Renewable Energy in the Arctic Circle

Story and photo by Michael Rovito

Wind turbines at sunrise in Qikiqtagruk.

On a clear day, if you take off from Kotzebue (Qikiqtagruk), Alaska, and head south over the rolling tundra, you will spot rows of solar panels amid more than a dozen wind turbines standing sentinel above the treeless landscape.

The turbines and panels are part of a decades-long effort by Kotzebue Electric Association (KEA) to lower its reliance on diesel fuel for electric generation.

Kotzebue is 26 miles north of the Arctic Circle and occupies the northern corner of the Baldwin Peninsula. The strip of land the town calls home is nestled between Kotzebue Sound to the west and Hotham Lake—or Kobuk Lake, to the locals—to the east.

A hub for the numerous outlying villages in the Northwest Arctic region, Kotzebue’s airport bustles with activity each day as passengers transfer through, some heading home and others heading to Anchorage and points beyond.

On a recent blustery day in November, crews were out in the windswept area of the solar farm, preparing for its growth as the co-op’s wind turbines—many erected in the mid-1990s—have come to the end of their useful life.

“We’re taking the infrastructure from the wind turbines that no longer work and replacing them with solar,” says Martin Shroyer, Kotzebue Electric Association’s general manager.

The co-op just ordered 981 solar panels, which will add to the 1,140 already in place on the tundra. The new panels will provide 632 kilowatts for the community in addition to the 532 kilowatts (kW) the existing panels generate. The new panels are expected to replace about 50,000 gallons of diesel fuel per year—about the same amount as the existing panels, according to Matt Bergan, KEA’s project engineer.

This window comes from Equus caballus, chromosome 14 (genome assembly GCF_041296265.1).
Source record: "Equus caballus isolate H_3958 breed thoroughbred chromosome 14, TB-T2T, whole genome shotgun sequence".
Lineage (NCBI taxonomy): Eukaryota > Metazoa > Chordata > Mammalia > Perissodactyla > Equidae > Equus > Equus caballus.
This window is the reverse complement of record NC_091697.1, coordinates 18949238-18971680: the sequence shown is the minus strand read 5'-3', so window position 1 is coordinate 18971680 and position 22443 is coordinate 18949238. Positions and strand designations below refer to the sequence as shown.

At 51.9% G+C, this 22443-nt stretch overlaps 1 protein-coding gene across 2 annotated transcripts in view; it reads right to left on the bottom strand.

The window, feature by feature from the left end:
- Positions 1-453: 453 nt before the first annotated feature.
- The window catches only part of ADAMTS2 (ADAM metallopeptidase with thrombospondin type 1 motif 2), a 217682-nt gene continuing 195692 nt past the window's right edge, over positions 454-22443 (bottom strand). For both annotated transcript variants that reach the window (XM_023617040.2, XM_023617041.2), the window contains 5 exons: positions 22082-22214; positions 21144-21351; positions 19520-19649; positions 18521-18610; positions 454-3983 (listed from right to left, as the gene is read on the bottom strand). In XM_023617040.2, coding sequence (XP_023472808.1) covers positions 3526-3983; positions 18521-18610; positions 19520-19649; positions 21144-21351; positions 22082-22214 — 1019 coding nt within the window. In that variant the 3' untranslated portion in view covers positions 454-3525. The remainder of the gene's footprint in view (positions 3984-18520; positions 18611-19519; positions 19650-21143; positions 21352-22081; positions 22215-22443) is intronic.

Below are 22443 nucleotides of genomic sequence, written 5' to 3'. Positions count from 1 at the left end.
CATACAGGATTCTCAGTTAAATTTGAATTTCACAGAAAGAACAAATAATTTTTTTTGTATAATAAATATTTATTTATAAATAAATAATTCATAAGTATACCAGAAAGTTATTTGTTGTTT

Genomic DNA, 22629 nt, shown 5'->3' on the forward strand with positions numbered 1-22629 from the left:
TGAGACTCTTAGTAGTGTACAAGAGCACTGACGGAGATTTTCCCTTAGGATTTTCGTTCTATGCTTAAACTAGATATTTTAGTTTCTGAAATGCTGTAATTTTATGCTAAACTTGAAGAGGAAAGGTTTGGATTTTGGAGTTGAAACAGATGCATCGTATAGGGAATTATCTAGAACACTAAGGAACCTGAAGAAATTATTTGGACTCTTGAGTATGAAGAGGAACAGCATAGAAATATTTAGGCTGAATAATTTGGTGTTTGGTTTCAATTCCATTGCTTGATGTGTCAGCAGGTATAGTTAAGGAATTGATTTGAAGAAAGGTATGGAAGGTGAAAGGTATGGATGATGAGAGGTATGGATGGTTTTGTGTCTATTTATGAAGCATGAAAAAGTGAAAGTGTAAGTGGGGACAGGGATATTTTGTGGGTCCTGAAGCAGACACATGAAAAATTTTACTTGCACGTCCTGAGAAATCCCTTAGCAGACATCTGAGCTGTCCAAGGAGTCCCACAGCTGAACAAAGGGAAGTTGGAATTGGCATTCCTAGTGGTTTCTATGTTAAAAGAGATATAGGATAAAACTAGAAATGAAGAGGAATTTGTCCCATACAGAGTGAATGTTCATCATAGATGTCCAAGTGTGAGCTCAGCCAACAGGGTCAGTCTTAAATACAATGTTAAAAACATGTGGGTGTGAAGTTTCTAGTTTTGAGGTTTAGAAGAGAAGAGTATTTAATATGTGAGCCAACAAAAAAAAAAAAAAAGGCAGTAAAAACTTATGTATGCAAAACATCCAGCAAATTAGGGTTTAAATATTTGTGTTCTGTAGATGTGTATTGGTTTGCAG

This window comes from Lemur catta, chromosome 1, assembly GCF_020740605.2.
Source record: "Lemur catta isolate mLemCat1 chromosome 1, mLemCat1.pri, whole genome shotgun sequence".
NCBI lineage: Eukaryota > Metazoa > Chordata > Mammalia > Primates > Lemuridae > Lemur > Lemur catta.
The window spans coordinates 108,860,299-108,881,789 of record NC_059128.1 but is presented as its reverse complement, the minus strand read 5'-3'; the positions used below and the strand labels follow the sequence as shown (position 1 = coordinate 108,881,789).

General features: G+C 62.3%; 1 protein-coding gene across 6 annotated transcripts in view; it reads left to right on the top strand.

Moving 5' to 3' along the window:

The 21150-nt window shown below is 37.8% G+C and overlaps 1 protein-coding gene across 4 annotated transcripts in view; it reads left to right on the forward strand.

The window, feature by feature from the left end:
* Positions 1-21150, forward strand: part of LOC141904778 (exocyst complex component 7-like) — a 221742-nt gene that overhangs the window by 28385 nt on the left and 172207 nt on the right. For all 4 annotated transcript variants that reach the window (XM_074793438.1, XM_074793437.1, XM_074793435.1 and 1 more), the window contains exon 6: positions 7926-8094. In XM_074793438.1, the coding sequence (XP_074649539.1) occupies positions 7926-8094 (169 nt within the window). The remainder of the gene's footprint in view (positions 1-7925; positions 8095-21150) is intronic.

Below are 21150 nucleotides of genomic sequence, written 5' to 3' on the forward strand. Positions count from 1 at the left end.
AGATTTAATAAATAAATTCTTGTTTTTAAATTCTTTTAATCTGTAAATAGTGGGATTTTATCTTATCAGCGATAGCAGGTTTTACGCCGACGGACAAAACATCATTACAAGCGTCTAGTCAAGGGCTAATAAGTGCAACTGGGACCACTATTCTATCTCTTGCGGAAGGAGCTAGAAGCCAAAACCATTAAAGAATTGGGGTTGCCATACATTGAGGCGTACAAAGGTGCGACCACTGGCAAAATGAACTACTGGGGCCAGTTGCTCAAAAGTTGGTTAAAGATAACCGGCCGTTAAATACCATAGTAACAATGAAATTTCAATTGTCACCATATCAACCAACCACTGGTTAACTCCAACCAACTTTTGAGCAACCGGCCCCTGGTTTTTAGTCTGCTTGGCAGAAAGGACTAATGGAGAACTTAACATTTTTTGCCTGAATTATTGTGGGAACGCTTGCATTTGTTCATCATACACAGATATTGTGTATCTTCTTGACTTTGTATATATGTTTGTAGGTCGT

Electric utilities nationwide are seeing a rapid transition in how electricity is generated. Generating power from sources other than fossil fuels not only cuts carbon emissions, it diversifies an electric utility’s generation portfolio so it is not reliant on only one type of fuel and the volatility that comes with it. But the transition must be done with care, so consumers still have reliable power to run myriad items that require electricity in the modern age. Reliability is still king.

Many parts of Alaska have seen increased generation diversity through the years. Cooperatives across the state have made significant investments in wind, solar and hydropower.

As technology advances and prices come down, clean electricity is becoming more feasible for electric utilities in the Last Frontier. But what about solar in the Arctic? Well, it really does work.

Martin says the co-op can usually generate power from the sun from late February to October. This is accomplished by using bifacial solar panels that can generate power from both sides.

When the sun is above the horizon in winter, its rays bounce off the snow and hit the panels from below. In the summer, the sun never really sets, providing plenty of light for the solar farm.

KEA still needs its diesel generators to make the power it cannot get from wind and solar. But the co-op has come close to a diesel-off scenario.

Martin says one day earlier this year, Kotzebue generated power from 95% renewable sources. Matt told the Arctic Sounder newspaper in April that in the last couple of days, the wind and solar farms had been generating about 75% of the community’s electricity needs.

After a brief project shutdown in November due to a strong blizzard that hit Kotzebue, the crew from Alaska Native Renewable Industries— the Huslia-based company constructing the solar farm—was back in the field. Working diligently before the depths of winter hit, workers placed markers and constructed racks where future solar panels will hang.

As Martin drove cautiously down a snowdrift-covered road, a vision of the future spread out across the wind-scoured tundra. In a place so remote, with conditions so extreme, KEA is taking part in the energy transition.